Research Economist, Centre for the Evaluation of Development Policies
BA Economics (1St Class), University of Cambridge, 2013
What first attracted you to IFS?
As someone who really enjoyed academia and research but who also wanted to work on questions that are relevant and useful for policy the IFS had always attracted me. I have always had a particular interest in international development and wanted to pursue this post-university. When I discovered that the IFS worked on international development issues I knew that I definitely wanted to apply.
Which projects are you working on at the moment?
Within the broader research agenda on human capital accumulation in developing countries I work on two research areas – early childhood development and adolescent girls’ programmes. In the former I work on one project in India evaluating the impact on child and maternal outcomes of weekly home-visits for disadvantaged mothers. I also work on a project in Colombia which studies childcare centres. My work on adolescent girls is a project in India where we are evaluating the impact of weekly group sessions for girls and community campaigns to improve sexual and reproductive health outcomes.
What kinds of things do you do during a typical day at work?
My days vary a lot, which I really like. I quite often travel abroad to visit the projects I work on – this is usually to pilot questionnaires, to attend trainings of interviewers and to meet with our research partners overseas. Back in London, typically in one day I will work on a couple of different projects which are all in different stages. At the moment I have just finished writing a report for a project in Colombia which is nearly complete. I’m also spending time writing questionnaires for a study in India as well doing some initial data work for another new project in India. At the IFS work is very collaborative so I spend a good proportion of my time discussing work with colleagues.
What do you particularly enjoy about the job?
I find the projects I work on really interesting and rewarding. I love seeing the whole process of such research, from the initial ideas, to planning the study design and intervention, to working with partners designing data collection to finally analysing data and attempting to understand more about our research questions.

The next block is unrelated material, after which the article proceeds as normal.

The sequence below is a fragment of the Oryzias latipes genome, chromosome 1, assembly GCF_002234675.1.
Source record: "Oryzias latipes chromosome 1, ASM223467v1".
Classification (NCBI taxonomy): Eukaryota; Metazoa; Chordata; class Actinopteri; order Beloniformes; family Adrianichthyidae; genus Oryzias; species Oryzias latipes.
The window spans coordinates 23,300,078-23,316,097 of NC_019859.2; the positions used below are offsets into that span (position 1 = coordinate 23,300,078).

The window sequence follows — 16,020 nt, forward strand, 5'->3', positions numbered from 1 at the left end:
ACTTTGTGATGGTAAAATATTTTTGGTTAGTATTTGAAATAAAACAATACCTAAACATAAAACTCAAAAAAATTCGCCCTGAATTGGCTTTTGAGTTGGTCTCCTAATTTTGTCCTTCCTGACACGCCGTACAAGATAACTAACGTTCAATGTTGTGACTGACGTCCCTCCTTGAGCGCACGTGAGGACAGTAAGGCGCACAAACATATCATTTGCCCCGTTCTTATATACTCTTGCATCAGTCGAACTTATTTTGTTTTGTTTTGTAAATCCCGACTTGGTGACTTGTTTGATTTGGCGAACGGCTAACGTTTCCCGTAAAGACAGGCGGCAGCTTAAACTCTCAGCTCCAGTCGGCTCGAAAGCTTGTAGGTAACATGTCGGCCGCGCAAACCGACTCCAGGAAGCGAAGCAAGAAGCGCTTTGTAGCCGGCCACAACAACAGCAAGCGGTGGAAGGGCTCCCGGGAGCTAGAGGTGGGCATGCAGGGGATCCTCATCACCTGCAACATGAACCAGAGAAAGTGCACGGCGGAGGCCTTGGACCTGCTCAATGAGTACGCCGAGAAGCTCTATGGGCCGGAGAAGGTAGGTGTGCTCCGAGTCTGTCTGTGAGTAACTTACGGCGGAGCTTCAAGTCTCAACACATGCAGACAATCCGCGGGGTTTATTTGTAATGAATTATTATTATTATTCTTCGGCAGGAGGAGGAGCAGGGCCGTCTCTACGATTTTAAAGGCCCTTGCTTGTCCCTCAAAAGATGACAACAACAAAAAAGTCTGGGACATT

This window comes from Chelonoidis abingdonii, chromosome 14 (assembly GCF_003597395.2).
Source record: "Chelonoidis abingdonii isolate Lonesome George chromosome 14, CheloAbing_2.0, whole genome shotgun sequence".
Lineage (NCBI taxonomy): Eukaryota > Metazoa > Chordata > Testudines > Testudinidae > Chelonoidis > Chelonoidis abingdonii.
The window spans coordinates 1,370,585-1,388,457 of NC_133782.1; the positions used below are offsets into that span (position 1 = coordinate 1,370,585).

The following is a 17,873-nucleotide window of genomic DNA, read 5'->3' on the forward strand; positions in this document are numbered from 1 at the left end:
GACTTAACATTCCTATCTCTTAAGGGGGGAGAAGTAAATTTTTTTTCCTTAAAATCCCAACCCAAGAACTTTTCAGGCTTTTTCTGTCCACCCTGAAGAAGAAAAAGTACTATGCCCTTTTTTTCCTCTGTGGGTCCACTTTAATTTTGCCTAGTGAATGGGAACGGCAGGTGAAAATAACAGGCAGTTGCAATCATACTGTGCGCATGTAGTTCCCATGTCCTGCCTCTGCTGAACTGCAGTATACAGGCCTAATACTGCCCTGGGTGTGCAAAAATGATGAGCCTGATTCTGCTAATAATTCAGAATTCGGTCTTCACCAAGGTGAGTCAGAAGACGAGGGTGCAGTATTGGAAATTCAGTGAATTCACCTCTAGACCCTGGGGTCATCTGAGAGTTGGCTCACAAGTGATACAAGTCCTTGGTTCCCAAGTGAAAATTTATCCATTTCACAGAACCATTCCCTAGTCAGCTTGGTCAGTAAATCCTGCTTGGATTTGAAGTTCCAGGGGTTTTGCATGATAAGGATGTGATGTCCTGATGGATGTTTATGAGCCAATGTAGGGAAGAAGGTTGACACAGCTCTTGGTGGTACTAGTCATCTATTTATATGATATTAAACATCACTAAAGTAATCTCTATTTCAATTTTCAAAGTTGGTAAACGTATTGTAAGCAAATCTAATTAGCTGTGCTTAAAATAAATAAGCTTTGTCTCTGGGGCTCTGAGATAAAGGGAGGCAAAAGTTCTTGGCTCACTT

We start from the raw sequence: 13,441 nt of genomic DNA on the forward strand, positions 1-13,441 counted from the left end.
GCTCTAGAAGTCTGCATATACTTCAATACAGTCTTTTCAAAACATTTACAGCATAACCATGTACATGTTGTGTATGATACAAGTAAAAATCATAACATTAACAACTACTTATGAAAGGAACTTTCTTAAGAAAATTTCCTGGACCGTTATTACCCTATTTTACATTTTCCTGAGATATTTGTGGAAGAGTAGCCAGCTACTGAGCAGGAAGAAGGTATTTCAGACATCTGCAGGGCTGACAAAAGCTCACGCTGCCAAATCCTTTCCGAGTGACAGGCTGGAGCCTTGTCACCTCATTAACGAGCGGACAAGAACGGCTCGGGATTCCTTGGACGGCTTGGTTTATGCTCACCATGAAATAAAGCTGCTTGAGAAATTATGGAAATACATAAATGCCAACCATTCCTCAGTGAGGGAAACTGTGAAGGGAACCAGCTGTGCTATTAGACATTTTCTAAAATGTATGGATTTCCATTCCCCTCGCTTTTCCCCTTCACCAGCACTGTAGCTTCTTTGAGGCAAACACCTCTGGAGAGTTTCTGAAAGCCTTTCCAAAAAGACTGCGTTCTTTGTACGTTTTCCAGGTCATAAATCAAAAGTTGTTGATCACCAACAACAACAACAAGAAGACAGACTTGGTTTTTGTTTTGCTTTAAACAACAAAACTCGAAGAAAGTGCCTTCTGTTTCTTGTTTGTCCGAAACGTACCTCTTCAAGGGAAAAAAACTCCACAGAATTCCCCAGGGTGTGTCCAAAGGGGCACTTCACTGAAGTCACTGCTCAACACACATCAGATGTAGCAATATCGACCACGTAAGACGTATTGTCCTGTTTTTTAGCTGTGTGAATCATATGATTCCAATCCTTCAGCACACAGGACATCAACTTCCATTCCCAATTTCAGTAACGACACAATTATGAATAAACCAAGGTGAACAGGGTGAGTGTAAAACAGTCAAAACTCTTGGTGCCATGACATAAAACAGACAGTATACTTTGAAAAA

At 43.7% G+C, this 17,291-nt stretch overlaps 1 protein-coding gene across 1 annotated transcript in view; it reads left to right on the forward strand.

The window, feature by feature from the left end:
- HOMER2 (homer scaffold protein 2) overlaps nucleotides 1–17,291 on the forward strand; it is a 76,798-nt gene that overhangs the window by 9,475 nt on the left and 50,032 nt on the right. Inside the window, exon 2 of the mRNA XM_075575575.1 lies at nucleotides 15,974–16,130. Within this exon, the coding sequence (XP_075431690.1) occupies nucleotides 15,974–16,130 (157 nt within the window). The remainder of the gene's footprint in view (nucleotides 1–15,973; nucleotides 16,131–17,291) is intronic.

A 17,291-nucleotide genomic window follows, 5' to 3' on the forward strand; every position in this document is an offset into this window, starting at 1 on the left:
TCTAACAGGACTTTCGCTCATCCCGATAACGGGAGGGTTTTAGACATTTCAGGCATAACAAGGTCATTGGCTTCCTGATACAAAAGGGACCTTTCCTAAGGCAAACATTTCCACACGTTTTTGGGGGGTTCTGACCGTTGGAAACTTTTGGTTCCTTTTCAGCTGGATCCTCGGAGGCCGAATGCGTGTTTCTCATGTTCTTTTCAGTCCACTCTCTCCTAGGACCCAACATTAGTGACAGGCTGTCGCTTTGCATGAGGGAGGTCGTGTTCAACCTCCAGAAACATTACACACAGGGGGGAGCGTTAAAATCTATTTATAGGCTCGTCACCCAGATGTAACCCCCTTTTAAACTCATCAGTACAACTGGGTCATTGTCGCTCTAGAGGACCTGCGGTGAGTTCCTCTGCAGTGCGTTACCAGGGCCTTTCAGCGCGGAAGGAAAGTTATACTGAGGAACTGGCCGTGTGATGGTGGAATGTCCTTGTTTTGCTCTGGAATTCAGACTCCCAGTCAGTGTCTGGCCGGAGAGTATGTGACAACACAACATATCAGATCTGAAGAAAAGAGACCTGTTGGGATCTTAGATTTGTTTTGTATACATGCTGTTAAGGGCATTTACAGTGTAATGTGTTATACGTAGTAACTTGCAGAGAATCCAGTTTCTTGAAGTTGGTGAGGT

How has your career progressed so far at IFS?
Since joining the IFS two years ago I am now one year into a two-year masters at UCL. I am starting to manage more junior researchers and to take the lead in dealing with overseas partners. Going forward I will play a greater role in applying for funding for new research ideas.
What have you learned from working here?
I have really learnt a lot about the whole process of doing research right through from approaching funders and partners to the final presentation of results for a variety of different audiences. In terms of my technical skills I have learnt a lot about working with data, creating economics models and writing programmes to empirically test them.
How would you describe the working environment?
It’s a very supportive and collaborative place to work. Other researchers are very happy to discuss your work together and this is a really good opportunity to get fresh perspectives on what you’re doing. From early on you are encouraged to present your work at seminars. As a young researcher you are encouraged to think about your own research interests and pursue these, which is great.